Dannenbaum Law Firm, PLLC

A parenting agreement can make child custody easier to address

During divorce, one of the most emotionally challenging matters you and your spouse will have to address if you have a child is custody. Understandably, the fact that you may not be able to spend as much time with your child as you once did can be heartbreaking.

Fortunately, most cases involving child custody in Virginia can be resolved before ever needing to go to court. Informal negotiations or divorce mediation can help you and your future ex-spouse and co-parent to put together a parenting agreement that meets both of your needs, without the stress and lack of privacy that comes with further court assistance. Resolving the issue outside of the courtroom may also illustrate to your child how much his or her happiness means to you both despite the end of the marriage.

What are parenting agreements?

A parenting agreement is a written agreement that explains you and your future ex's decisions regarding child custody as well as visitation. These types of agreements usually address the following important areas:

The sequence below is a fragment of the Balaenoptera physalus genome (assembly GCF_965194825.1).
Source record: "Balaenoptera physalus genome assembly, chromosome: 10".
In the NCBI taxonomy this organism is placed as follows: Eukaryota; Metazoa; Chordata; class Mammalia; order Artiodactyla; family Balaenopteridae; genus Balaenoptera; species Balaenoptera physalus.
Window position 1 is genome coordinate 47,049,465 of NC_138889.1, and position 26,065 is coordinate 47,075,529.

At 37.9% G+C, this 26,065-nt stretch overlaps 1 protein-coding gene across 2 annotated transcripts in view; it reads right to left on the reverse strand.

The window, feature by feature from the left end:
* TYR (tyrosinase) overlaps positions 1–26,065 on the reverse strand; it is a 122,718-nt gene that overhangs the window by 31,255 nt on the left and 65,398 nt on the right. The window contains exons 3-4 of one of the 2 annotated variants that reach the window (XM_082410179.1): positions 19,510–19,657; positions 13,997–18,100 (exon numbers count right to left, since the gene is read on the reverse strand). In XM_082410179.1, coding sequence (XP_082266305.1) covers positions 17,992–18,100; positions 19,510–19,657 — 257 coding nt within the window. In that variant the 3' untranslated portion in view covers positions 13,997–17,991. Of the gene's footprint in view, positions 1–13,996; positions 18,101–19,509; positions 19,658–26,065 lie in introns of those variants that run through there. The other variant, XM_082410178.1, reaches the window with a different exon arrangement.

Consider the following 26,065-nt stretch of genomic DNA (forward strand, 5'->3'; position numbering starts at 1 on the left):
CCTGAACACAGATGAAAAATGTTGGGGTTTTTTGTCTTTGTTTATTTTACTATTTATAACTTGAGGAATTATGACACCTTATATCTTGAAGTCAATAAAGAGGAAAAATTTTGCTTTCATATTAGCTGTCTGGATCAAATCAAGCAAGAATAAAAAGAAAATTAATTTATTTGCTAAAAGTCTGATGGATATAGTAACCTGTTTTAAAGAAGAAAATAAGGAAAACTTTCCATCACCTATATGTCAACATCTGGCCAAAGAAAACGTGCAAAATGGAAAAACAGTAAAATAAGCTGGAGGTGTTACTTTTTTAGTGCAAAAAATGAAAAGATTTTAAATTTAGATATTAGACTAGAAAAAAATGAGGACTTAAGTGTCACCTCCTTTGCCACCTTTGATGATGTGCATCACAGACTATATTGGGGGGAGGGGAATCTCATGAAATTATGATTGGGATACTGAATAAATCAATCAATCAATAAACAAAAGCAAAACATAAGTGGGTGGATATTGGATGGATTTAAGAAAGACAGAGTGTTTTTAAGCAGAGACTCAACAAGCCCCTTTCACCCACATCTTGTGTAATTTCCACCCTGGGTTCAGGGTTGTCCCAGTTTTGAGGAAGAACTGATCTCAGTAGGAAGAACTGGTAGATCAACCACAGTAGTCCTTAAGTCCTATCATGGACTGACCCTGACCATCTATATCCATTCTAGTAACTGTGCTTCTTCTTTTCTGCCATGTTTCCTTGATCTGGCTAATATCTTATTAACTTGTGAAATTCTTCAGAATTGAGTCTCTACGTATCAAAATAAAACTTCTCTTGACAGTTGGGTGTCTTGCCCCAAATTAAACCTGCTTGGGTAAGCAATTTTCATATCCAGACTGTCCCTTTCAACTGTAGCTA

• Visitation schedules
  • Who will have physical custody of the child (i.e., where he or she will live)
  • Who will have legal custody of the child (i.e., who will make major decisions impacting the child)
  • With which parent your child will spend vacations, holidays and birthdays
  • How you and your co-parent will handle disputes as well as modifications to your agreement
  • How you will handle contact with third parties such as family friends and grandparents

The court's role in a parenting agreement

Once you and your co-parent have put together a mutually satisfactory agreement, a judge will have to approve it. The judge might ask you some basic questions before approving the agreement, such as whether you and the other party understand the agreement and chose to sign it voluntarily. If the judge feels you and your soon-to-be ex negotiated the agreement in a fair way and that you took into consideration your child's best interests, you should have no problem getting your agreement approved.

Violation of the agreement

You and the other parent will need to comply with the terms of your parenting agreement going forward to avoid facing legal consequences. If the other party violates the agreement by not returning your child to you on time following weekend visits, for example, you have the right to proceed to court, where you can enforce your agreement and finally resolve the issue.

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